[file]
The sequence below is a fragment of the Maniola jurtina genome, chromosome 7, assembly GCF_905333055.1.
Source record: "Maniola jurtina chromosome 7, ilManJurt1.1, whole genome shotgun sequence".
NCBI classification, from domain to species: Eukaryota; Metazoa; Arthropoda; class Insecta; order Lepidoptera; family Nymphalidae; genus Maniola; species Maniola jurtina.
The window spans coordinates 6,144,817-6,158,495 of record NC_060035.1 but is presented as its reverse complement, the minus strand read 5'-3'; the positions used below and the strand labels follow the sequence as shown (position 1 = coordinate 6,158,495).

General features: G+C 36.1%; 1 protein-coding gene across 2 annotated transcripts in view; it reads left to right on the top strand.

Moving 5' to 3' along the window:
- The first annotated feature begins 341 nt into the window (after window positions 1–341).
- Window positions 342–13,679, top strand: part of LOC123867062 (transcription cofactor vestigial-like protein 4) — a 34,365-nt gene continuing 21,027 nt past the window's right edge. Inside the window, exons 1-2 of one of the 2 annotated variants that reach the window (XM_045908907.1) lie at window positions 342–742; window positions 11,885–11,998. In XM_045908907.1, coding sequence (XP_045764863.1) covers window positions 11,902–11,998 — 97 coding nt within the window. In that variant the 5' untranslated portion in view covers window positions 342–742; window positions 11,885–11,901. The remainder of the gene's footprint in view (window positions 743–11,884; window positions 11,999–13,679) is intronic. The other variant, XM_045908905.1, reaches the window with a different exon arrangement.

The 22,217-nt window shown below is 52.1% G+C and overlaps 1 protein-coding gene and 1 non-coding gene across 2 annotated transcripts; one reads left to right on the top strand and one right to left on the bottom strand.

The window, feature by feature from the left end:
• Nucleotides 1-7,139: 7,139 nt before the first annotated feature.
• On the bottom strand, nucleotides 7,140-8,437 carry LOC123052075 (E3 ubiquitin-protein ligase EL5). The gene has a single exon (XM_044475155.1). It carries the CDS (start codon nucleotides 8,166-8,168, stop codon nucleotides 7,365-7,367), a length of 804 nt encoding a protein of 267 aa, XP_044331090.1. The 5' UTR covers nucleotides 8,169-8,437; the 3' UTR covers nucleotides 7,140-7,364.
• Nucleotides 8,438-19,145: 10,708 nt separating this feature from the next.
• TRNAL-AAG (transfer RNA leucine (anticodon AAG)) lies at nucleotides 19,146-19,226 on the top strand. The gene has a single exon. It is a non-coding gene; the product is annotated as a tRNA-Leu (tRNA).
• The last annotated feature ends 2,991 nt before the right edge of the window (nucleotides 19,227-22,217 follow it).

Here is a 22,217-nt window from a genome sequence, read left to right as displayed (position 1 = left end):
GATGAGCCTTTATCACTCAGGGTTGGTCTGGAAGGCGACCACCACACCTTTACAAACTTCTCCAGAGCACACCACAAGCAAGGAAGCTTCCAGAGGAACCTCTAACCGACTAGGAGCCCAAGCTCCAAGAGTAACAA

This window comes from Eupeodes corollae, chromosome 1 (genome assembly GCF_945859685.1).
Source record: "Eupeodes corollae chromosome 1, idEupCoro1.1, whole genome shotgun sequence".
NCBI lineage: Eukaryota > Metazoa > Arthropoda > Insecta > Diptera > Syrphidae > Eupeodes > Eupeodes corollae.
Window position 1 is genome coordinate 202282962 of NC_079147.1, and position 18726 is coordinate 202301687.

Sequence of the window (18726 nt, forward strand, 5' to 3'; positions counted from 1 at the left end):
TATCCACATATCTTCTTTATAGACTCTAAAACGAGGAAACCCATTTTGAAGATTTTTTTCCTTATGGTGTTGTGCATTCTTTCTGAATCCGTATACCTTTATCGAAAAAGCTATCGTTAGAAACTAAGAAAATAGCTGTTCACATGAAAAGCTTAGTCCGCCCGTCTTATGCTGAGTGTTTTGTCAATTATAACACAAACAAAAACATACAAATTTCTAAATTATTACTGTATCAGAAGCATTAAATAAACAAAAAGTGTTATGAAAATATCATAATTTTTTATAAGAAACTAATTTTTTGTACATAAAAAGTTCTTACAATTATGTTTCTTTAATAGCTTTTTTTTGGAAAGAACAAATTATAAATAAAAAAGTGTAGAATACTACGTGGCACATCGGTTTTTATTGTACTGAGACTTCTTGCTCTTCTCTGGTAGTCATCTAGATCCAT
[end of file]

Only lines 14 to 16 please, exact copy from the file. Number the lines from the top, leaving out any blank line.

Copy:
• TRNAL-AAG (transfer RNA leucine (anticodon AAG)) lies at nucleotides 19,146-19,226 on the top strand. The gene has a single exon. It is a non-coding gene; the product is annotated as a tRNA-Leu (tRNA).
• The last annotated feature ends 2,991 nt before the right edge of the window (nucleotides 19,227-22,217 follow it).

Here is a 22,217-nt window from a genome sequence, read left to right as displayed (position 1 = left end):